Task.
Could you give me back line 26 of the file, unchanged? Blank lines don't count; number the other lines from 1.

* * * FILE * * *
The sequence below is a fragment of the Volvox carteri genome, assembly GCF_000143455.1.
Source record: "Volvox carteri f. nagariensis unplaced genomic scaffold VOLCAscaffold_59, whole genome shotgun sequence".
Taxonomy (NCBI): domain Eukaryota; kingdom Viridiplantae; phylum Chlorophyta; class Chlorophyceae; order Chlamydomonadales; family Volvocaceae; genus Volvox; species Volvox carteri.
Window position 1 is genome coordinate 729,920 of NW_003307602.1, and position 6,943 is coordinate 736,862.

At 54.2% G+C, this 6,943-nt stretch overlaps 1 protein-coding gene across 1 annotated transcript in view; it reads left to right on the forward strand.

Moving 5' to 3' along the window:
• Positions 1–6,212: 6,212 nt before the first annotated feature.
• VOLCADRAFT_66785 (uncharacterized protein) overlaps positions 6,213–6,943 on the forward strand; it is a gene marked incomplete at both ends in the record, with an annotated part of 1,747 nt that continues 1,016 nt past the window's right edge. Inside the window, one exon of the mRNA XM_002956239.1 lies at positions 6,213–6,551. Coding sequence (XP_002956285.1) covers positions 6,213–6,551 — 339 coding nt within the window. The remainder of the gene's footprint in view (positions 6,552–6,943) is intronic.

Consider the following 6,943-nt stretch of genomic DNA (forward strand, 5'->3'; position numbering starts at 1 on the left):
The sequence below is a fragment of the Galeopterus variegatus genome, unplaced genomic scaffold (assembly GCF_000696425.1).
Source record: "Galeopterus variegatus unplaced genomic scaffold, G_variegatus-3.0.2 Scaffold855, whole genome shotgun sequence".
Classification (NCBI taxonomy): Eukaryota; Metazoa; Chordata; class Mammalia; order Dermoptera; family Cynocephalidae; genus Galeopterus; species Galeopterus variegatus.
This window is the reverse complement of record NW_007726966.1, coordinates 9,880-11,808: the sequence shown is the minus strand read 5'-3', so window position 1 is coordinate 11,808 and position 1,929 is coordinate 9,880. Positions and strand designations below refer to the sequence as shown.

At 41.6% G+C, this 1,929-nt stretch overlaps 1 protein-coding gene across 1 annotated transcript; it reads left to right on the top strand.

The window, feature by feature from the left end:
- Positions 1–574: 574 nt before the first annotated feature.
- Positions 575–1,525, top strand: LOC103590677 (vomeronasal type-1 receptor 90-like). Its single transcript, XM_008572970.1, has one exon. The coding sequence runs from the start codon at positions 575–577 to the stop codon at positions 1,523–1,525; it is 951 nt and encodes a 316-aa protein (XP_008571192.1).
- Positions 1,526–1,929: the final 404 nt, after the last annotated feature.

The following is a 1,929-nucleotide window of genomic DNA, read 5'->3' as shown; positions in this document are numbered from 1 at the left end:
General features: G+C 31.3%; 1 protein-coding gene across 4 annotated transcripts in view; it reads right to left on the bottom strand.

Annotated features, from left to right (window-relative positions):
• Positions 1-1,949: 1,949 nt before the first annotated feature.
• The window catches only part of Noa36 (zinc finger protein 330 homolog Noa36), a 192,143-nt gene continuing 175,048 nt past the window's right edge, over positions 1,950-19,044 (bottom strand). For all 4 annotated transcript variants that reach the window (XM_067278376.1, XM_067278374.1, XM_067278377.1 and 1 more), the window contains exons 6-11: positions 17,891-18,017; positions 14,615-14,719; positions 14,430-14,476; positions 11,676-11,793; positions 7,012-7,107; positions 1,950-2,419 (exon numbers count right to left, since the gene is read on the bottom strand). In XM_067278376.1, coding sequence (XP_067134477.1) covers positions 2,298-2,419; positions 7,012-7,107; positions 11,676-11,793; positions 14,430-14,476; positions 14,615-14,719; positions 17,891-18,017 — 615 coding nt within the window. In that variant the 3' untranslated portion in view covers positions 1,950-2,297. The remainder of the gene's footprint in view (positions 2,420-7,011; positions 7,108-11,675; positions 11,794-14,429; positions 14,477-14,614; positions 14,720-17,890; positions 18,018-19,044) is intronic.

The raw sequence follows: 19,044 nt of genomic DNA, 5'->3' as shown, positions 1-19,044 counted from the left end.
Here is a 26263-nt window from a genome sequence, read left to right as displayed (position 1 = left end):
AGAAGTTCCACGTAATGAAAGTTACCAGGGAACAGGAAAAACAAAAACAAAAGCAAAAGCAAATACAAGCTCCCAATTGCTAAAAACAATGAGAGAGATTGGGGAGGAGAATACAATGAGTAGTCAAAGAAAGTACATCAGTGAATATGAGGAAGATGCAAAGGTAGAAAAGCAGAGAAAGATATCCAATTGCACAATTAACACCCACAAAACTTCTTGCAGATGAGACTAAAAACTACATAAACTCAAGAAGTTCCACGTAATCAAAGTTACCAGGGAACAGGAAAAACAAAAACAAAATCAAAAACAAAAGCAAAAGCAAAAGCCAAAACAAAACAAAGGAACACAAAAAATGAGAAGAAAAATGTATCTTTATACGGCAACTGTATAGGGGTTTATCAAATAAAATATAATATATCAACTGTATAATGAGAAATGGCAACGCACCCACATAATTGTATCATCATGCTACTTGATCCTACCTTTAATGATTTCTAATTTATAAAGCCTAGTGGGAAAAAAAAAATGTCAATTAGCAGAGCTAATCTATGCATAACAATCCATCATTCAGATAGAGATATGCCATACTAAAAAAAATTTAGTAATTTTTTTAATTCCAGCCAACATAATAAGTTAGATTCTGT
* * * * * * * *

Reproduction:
AGAAGTTCCACGTAATGAAAGTTACCAGGGAACAGGAAAAACAAAAACAAAAGCAAAAGCAAATACAAGCTCCCAATTGCTAAAAACAATGAGAGAGATTGGGGAGGAGAATACAATGAGTAGTCAAAGAAAGTACATCAGTGAATATGAGGAAGATGCAAAGGTAGAAAAGCAGAGAAAGATATCCAATTGCACAATTAACACCCACAAAACTTCTTGCAGATGAGACTAAAAACTACATAAACTCAAGAAGTTCCACGTAATCAAAGTTACCAGGGAACAGGAAAAACAAAAACAAAATCAAAAACAAAAGCAAAAGCAAAAGCCAAAACAAAACAAAGGAACACAAAAAATGAGAAGAAAAATGTATCTTTATACGGCAACTGTATAGGGGTTTATCAAATAAAATATAATATATCAACTGTATAATGAGAAATGGCAACGCACCCACATAATTGTATCATCATGCTACTTGATCCTACCTTTAATGATTTCTAATTTATAAAGCCTAGTGGGAAAAAAAAAATGTCAATTAGCAGAGCTAATCTATGCATAACAATCCATCATTCAGATAGAGATATGCCATACTAAAAAAAATTTAGTAATTTTTTTAATTCCAGCCAACATAATAAGTTAGATTCTGT